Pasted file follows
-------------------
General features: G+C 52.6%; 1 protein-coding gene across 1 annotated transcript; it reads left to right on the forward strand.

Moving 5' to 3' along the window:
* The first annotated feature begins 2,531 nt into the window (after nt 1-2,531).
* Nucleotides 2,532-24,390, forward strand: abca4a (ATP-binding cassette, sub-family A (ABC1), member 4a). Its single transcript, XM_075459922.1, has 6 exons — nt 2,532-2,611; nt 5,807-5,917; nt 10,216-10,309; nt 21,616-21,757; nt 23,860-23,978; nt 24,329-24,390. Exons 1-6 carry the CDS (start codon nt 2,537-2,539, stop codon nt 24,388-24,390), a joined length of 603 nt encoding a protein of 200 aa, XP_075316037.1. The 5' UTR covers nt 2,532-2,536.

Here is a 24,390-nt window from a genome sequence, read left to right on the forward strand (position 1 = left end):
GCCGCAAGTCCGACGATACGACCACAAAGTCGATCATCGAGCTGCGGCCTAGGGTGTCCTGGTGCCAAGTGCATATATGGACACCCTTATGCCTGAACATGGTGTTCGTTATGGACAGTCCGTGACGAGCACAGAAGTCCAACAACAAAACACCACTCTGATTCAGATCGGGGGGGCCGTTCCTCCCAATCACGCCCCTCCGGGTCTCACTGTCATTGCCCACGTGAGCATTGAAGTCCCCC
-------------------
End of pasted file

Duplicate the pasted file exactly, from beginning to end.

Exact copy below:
General features: G+C 52.6%; 1 protein-coding gene across 1 annotated transcript; it reads left to right on the forward strand.

Moving 5' to 3' along the window:
* The first annotated feature begins 2,531 nt into the window (after nt 1-2,531).
* Nucleotides 2,532-24,390, forward strand: abca4a (ATP-binding cassette, sub-family A (ABC1), member 4a). Its single transcript, XM_075459922.1, has 6 exons — nt 2,532-2,611; nt 5,807-5,917; nt 10,216-10,309; nt 21,616-21,757; nt 23,860-23,978; nt 24,329-24,390. Exons 1-6 carry the CDS (start codon nt 2,537-2,539, stop codon nt 24,388-24,390), a joined length of 603 nt encoding a protein of 200 aa, XP_075316037.1. The 5' UTR covers nt 2,532-2,536.

Here is a 24,390-nt window from a genome sequence, read left to right on the forward strand (position 1 = left end):
GCCGCAAGTCCGACGATACGACCACAAAGTCGATCATCGAGCTGCGGCCTAGGGTGTCCTGGTGCCAAGTGCATATATGGACACCCTTATGCCTGAACATGGTGTTCGTTATGGACAGTCCGTGACGAGCACAGAAGTCCAACAACAAAACACCACTCTGATTCAGATCGGGGGGGCCGTTCCTCCCAATCACGCCCCTCCGGGTCTCACTGTCATTGCCCACGTGAGCATTGAAGTCCCCC